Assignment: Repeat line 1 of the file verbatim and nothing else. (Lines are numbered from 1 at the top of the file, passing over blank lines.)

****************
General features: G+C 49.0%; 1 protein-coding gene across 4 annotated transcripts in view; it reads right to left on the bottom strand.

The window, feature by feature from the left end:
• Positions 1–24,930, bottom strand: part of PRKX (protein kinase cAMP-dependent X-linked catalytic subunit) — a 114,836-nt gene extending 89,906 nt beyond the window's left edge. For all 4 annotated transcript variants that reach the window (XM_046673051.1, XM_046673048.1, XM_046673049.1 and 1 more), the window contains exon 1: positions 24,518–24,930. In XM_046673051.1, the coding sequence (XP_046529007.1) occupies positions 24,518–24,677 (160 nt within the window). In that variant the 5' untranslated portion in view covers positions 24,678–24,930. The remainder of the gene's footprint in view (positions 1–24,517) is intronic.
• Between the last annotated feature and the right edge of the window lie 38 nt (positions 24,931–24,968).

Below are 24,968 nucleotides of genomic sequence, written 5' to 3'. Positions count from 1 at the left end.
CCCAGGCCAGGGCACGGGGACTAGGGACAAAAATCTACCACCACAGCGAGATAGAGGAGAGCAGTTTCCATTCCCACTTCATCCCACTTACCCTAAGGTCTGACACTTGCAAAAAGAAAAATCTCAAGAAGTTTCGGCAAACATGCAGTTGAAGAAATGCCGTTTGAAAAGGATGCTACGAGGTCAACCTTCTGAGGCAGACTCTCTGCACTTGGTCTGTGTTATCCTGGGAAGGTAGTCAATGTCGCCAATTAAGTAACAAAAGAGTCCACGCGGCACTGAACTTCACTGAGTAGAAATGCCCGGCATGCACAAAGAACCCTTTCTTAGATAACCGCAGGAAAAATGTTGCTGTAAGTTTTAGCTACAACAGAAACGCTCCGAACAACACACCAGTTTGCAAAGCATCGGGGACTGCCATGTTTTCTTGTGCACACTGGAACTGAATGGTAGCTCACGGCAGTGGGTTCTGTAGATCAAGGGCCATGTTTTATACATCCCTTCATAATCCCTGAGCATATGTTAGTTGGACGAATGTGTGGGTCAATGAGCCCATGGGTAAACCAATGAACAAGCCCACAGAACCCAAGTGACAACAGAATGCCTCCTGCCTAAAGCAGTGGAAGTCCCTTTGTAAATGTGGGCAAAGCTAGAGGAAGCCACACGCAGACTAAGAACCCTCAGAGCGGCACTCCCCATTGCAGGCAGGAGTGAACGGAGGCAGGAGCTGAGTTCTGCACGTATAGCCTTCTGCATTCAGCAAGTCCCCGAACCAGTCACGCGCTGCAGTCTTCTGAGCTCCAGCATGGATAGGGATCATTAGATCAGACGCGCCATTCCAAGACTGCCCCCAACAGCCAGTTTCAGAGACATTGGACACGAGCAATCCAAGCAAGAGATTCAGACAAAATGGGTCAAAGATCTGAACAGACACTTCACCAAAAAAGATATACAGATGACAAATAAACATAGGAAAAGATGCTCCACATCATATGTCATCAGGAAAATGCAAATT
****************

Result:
General features: G+C 49.0%; 1 protein-coding gene across 4 annotated transcripts in view; it reads right to left on the bottom strand.